Before Luke gets to the decision about a replacement for Judas, he tells us what happened to the disciple they’re replacing.  All the Gospel speak of Judas as a betrayer, but only Matthew and Luke (here in Acts) tells us what happened to him after Jesus’ death.  Both speak of his death (in Matthew, he hangs himself and Luke tells us he fell down and busted open).  Both accounts speak of the property purchased with his silver payment (the property known as the Field of Blood).  As with his death, there are some differences in how the field came into Judas’ possession, but they both have the same name of the place.  Matthew tells us it was a place used to bury foreigners and Luke doesn’t contradict this by saying it became a desolate place and there was nothing living there.[2]   As for reconciling the differences, I’m not sure it is possible or necessary, but at the risk of being too gory, one ancient theologian attempting to reconcile these stories by suggesting that the rope cut through Judas’ neck and he fell to the ground and busted open.[3]

After a description of Judas’ demise, Peter continues on with the need for another apostle.  He sets out criteria:  they must have been around since the time John was baptizing and they must be a witness of Jesus’ resurrection.  There are two names who meet the criteria: Joseph, called Barsabbas, who is also known as Justin.  This guy must have been in a witness protection program or invading the IRS to have been known by so many aliases.  The other is Matthias, of whom we know nothing.  They pray, then they casts lots, and Matthias is chosen.

Now, before we begin to worry about the wisdom of selecting church leaders in this manner, which I would not suggest, we should remember two things.  The candidates had to meet the criteria for office and the disciples prayed and although it appears the choice was left to chance, they had put the choice into God’s hands.  Interestingly, however, we never from either of the two candidates again, but then the same can be said for most of the disciples.  We’ll just hear about a few of the Apostles in the next dozen chapters, after which God raises up another Apostle, “Paul.”  Paul will take center stage for the last half of the book.

What we can take from this passage and use in our lives to help us to be better disciples.  Certainly, according to Peter’s criteria, the days of the Apostles were over upon the deaths of those who had been with Jesus from baptism to resurrection.  But that’s okay because the promised Spirit will take over in the next chapter and lead the church forward.  We could deal with the gory parts of the passage and suggest that if we come across ill-gotten gain, we should use it to meet a need that wouldn’t benefit us directly, such as providing a burial location for foreigners…  But that, too, is kind of stretching it.  So let me suggest this…

How do we make a decision when we have two equally viable choices before us?  From what we’re told, Matthias and What’s-his-names were both equally qualified.  There are times when we have two good options and we have to decide between them.  It might be going to college and we have two good schools with nearly equal scholarship offers on the table.  It might between two possible spouses.  It might be between two jobs or two locations or you’re moving to a new location and you got to pick out between two similar houses live in or two worshipping communities to join.  Too often we have this idea that matches are made in heaven, that there is only one right answer, and that we have be super diligent and spiritual in order to make the right decision.  Sadly, such emphasis on the right decision leaves us feeling that other options would be a failure and we’d be somehow eternally doomed.  It’s as if we’re a rat in a maze and there is only one combination of turns that will lead us to the cheese.  But that’s not the way God works.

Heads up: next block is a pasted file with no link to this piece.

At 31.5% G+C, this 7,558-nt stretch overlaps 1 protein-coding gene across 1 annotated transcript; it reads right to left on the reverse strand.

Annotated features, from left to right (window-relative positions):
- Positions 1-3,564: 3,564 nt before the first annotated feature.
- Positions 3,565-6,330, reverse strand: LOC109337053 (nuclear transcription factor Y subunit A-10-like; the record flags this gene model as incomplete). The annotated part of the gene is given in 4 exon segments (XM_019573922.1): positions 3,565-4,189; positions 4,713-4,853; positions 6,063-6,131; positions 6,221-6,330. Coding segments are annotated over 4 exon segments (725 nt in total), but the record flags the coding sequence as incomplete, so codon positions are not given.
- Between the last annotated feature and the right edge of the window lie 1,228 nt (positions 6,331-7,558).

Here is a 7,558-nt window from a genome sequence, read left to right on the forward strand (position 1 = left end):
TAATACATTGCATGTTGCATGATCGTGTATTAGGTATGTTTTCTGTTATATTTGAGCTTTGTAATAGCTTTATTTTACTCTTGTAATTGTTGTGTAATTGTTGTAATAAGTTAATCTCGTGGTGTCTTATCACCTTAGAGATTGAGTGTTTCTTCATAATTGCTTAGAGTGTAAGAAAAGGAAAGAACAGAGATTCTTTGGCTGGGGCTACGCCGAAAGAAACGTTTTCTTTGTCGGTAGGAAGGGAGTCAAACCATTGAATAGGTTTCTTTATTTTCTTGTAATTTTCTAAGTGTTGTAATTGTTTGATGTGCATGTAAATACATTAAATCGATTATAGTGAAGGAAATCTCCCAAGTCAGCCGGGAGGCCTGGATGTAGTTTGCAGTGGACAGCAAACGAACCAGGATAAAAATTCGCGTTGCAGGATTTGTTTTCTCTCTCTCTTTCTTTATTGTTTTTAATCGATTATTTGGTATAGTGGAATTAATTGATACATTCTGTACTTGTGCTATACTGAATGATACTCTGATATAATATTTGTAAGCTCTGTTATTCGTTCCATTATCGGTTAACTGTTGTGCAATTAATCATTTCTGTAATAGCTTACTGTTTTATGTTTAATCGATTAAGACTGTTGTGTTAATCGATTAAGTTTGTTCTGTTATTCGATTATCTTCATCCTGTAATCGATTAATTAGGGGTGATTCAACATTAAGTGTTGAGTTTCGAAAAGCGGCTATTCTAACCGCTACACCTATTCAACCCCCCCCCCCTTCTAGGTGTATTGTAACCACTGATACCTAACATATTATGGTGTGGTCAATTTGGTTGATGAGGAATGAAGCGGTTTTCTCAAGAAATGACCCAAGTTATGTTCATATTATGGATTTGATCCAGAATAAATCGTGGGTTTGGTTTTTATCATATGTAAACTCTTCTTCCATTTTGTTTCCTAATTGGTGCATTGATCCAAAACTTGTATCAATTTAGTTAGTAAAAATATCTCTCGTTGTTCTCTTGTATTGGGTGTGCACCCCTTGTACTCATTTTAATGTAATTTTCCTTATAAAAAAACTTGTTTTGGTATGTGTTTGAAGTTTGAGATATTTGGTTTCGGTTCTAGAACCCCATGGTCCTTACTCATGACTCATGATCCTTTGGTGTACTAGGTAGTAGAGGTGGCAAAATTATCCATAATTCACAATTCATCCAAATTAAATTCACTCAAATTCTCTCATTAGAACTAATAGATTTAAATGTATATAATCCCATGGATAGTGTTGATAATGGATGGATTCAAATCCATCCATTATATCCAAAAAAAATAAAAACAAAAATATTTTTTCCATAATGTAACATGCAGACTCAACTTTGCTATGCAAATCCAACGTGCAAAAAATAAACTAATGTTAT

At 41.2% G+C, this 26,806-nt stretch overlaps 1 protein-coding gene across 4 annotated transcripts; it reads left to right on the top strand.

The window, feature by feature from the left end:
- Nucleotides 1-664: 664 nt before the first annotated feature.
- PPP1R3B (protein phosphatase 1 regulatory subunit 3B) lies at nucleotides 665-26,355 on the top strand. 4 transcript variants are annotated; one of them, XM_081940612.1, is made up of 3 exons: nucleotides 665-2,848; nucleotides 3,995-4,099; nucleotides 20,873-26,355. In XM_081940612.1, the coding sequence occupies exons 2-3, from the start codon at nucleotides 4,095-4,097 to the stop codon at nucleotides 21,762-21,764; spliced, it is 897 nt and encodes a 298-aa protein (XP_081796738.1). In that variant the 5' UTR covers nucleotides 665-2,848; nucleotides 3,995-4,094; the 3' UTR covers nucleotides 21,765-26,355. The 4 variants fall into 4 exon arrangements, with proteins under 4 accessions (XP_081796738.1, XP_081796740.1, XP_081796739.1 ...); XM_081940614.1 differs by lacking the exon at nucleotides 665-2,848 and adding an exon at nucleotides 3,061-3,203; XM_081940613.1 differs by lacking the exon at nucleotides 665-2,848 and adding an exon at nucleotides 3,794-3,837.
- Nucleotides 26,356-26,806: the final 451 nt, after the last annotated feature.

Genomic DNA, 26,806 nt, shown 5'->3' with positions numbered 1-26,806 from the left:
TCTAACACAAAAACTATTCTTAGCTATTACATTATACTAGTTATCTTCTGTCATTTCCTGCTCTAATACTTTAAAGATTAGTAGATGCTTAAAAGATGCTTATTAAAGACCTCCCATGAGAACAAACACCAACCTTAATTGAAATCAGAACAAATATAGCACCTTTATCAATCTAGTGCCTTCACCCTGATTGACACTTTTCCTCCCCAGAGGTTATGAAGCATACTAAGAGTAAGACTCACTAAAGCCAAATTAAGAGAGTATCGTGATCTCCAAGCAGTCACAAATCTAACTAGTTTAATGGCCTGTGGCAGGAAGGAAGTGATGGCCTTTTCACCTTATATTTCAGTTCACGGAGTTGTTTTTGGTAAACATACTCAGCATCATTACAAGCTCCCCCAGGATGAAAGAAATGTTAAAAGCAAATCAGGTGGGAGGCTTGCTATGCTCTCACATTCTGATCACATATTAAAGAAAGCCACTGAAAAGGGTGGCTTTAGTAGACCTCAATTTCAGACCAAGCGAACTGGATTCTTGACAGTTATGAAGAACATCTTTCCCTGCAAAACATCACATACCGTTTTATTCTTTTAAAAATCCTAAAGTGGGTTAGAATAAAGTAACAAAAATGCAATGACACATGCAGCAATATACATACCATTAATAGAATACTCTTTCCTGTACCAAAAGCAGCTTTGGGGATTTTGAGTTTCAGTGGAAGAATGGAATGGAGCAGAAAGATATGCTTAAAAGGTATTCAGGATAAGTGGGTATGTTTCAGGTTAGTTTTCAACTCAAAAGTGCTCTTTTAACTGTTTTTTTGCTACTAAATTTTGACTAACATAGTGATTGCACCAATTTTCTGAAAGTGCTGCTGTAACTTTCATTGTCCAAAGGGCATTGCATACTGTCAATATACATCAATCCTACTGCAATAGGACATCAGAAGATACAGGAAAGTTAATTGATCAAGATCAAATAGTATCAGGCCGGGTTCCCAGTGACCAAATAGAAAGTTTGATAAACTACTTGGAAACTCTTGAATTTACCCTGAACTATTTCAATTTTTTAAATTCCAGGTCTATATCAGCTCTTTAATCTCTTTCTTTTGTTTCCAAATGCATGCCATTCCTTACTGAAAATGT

Where we have two equally qualified choices before us and when we have prayed over the decision, when we have gone to God for direction and realize that both options are equally viable, we should accept that regardless of which decision we make, God will be with us and working through us.  Instead of focusing on “getting it just right,” we need to step back and accept that regardless of what we do, God is in charge and if God allows us the freedom to decide for ourselves, we should be thankful (and give thanks) and move forward trusting that we will continue to be blessed as we live into God’s future.  And when we take a wrong turn, we ask forgiveness and move toward the right path.

The early church was known as “The Way.” We are on a journey (we are on The Way) and there will be many possibilities ahead in our personal lives as well as in our corporate lives.  “It’s not so much what you do,” said the Greek philosopher Epictetus when speaking on happiness.  “It’s how you do it.”[4]  Likewise, as disciples of Jesus, it might not be the path we take that’s important, but how we travel that path.  Ask yourselves, do you glorify God in your journeys?  Do you travel reflecting Jesus’ face?  Amen.



[1] Cf, Luke 6:14-16

[2] See Matthew 27:3-10.

[3] Bede, Commentary on the Acts of the Apostles 1.18b, as quoted in Ancient Christian Commentary on Scripture: Acts (Downers Grove, IL: IVP, 2006), 16-17.

[4] Phil Cousineau, The Art of Pilgrimage: The Seeker’s Guide to Making Travel Sacred (New York, MJF Books, 1998), 92.